Monday, 1 October 2012

Gold and semi precious stones found on Otmoor

Autumn gold that is. In the form of Plovers and Finches. I saw my first Golden Plovers of the Autumn at Otmoor on Monday the 1st October. A flock of twenty eight birds, flying in from a north easterly direction. Heading towards Big Otmoor. A lovely sight as they flew in a V formation, with the sun glinting on their backs. Semi precious Stones. Stonechats were seen today with one on Greenaways and another on the fence past the hide on Ashgrave.

Semi precious Stonechat

Golden Plovers

The other Golden form was the ever charismatic Goldfinches. Firstly a charm was feeding on the ground along with Greenfinches and two Siskins on the path just before the feeders. I didn't see the Siskins until the whole flock of assorted birds flew up onto nearby bushes. Not being the brightest of buttons, especially first thing in the morning.
I remember looking at them through the bins and thinking.
"That's strange, why have those Greenfinches got black caps and there's more yellow on the wing than there should be and the yellow on the wing is in the wrong place and it's sort of Y shaped and Ohhh they're Siskins" ("Doh!!)
I wish i had taken more than just the one photo and been a little more observant. I may well have got a shot of the Siskins. Unfortunately just some of the Green and Goldfinches made it to press.

Mixed finches
At the start of the track to the first screen. On the right hand side is a cluster of Teasel plants. The Goldfinches are often to be found feeding on the seed heads. With the Autumn sun shining on the golden brown plants and the multi coloured Finches feeding on them it gives a real flavour of the season of mists and mellow fruitfulness.

Monday saw a large passage of hundreds and hundreds of House Martins, Swallows and Sand Martins moving south. The vast majority were House Martins. At times the sky was full of birds in every direction you looked. Around the screens swarms of the birds were busy hawking for insects over the water.

Just one of the many

Birds of prey were in evidence on Monday. A Hobby flew low over the reed bed in front of the 1st screen. A Sparrowhawk perched menacingly on a bare branch along the path, past the first screen. Surveying Big Otmoor with its beady eyes. Buzzards and Red Kites were seen on numerous occasions. With several Kestrels also seen around the reserve. Including these two fantastic little Falcons.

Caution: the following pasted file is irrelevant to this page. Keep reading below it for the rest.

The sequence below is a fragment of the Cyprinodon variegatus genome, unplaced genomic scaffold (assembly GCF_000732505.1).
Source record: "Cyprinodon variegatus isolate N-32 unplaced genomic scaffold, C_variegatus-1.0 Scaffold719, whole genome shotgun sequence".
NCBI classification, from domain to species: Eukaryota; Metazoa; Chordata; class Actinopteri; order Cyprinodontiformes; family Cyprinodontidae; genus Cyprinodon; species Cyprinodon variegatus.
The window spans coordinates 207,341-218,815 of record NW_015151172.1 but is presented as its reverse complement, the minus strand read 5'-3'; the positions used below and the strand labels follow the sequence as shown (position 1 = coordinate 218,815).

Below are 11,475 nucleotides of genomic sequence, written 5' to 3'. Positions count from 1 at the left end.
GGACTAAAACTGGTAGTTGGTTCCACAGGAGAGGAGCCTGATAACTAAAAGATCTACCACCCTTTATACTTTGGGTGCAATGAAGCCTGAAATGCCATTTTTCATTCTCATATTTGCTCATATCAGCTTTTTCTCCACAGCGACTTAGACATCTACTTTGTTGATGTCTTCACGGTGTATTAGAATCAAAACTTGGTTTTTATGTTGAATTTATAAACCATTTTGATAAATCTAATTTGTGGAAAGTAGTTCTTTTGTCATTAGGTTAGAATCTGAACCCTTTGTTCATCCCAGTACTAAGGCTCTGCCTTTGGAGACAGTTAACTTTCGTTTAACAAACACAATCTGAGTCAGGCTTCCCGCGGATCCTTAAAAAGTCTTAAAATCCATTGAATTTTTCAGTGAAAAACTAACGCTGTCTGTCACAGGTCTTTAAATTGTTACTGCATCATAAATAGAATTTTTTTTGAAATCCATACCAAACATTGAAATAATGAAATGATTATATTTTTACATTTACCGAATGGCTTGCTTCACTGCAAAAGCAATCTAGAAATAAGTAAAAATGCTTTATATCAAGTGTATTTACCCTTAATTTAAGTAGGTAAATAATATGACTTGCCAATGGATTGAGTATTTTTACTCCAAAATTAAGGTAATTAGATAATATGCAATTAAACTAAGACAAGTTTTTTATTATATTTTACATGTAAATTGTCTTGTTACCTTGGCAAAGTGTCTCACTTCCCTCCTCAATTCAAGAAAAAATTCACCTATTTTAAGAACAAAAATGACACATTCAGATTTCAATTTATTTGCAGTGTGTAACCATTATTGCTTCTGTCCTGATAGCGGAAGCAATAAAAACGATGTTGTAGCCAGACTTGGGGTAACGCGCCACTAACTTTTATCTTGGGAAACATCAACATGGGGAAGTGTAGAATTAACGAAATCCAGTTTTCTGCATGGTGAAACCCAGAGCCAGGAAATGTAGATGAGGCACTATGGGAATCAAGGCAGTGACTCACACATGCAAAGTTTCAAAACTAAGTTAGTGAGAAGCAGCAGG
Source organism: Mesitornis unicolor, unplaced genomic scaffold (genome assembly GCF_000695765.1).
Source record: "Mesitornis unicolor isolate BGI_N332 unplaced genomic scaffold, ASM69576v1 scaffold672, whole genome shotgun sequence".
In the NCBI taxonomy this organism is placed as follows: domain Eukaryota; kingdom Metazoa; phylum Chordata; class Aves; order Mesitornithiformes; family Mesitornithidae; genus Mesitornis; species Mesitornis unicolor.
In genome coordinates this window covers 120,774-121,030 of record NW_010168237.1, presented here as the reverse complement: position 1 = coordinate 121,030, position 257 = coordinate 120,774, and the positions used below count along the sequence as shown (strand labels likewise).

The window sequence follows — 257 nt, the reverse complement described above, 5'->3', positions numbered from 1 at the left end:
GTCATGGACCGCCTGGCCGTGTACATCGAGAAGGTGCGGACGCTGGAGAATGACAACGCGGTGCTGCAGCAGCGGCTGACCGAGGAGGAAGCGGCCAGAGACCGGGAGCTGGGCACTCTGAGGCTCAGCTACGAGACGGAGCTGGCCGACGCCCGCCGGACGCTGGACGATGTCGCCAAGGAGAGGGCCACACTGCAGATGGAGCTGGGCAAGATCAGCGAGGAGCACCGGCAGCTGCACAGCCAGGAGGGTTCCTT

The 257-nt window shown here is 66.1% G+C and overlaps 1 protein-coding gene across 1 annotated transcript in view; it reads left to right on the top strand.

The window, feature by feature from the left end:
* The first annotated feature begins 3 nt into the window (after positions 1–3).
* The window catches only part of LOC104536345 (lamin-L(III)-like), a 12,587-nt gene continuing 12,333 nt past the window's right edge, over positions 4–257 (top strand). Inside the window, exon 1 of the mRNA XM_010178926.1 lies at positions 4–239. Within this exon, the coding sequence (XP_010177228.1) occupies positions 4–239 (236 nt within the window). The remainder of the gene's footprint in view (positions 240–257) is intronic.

Between the screens

Preparing to launch. Heraldic pose.  (Cattle pens)

Water birds... A large flock of (approx) seventy  Mallard were out from the first screen. Accompanied by around thirty Teal. Shoveler are common and several Wigeon and Gadwall were present from the 2nd screen. Greylag and Canada numbers are building with more birds appearing almost on a daily basis. Little and Great Crested Grebes can be seen from the screens. (No sign of the Pintail Monday morning)
First screen pictures (Monday)...

Canada Conga. Follow the leader

Little Grebe from hide

Waders were fairly thin on the ground just one Ringed Plover to add to the Golden Plovers flying between the screens and dropping down in the reed bed, somewhere in the first screen area. One Snipe flying over Greenaways.
A flock of Lapwing flew past the 2nd screen before landing in one of the fields adjacent to the path.
Several Jays were flying backwards and forwards between Oak trees.
Migrant Hawkers still present in numbers as are Ruddy and Common Darters. Wasps are still chewing the screens. I am surprised there is any screen left. Sitting at the 1st screen, the sound of scraping jaws were coming from every direction.
Hot off the press. The Hornets are err still eating the sapling. Its amazing to see just how much damage they are doing to the tree. Take this one branch for example.
In just a few short days.
Tuesday 25th. Just started on new branch

Monday 1st October. Extensive damage to branch.

And here are the tools causing the damage

Bit early for Christmas decorations isn't it.

These very attractive berries hide their true nature. The berries of the Woody nightshade are poisonous. Although not as poisonous as its relative the Deadly Nightshade. Its berries can still cause extreme sickness.

Other bird news..
Todays bird list.
Grey Heron, Little Egret, Cormorant, Greylag Goose, Canada Goose, Mallard, Teal, Shoveler, Wigeon, Gadwall, Great Crested Grebe, Little Grebe, Coot, Moorhen, Mute Swan, Lapwing, Ringed Plover, Golden Plover, Snipe, Crow, Rook, Jackdaw, Magpie, Jay, Buzzard, Red Kite, Hobby, Sparrowhawk, Kestrel, Blackbird, Robin, Wren, Siskin, Greenfinch, Goldfinch, Linnet, Chaffinch, Bullfinch, Reed Bunting, Meadow Pipit, Yellow Wagtail, Swallow, House Martin, Sand Martin, Stonechat, Great Spotted Woodpecker, Green Woodpecker, Stock Dove, Woodpigeon, Great Tit, Blue Tit, Long tailed Tit, Reed Warbler, Chiffchaff, Red legged Partridge, Pheasant, Black headed Gull, Lesser Black Backed Gull.
Total.. 59

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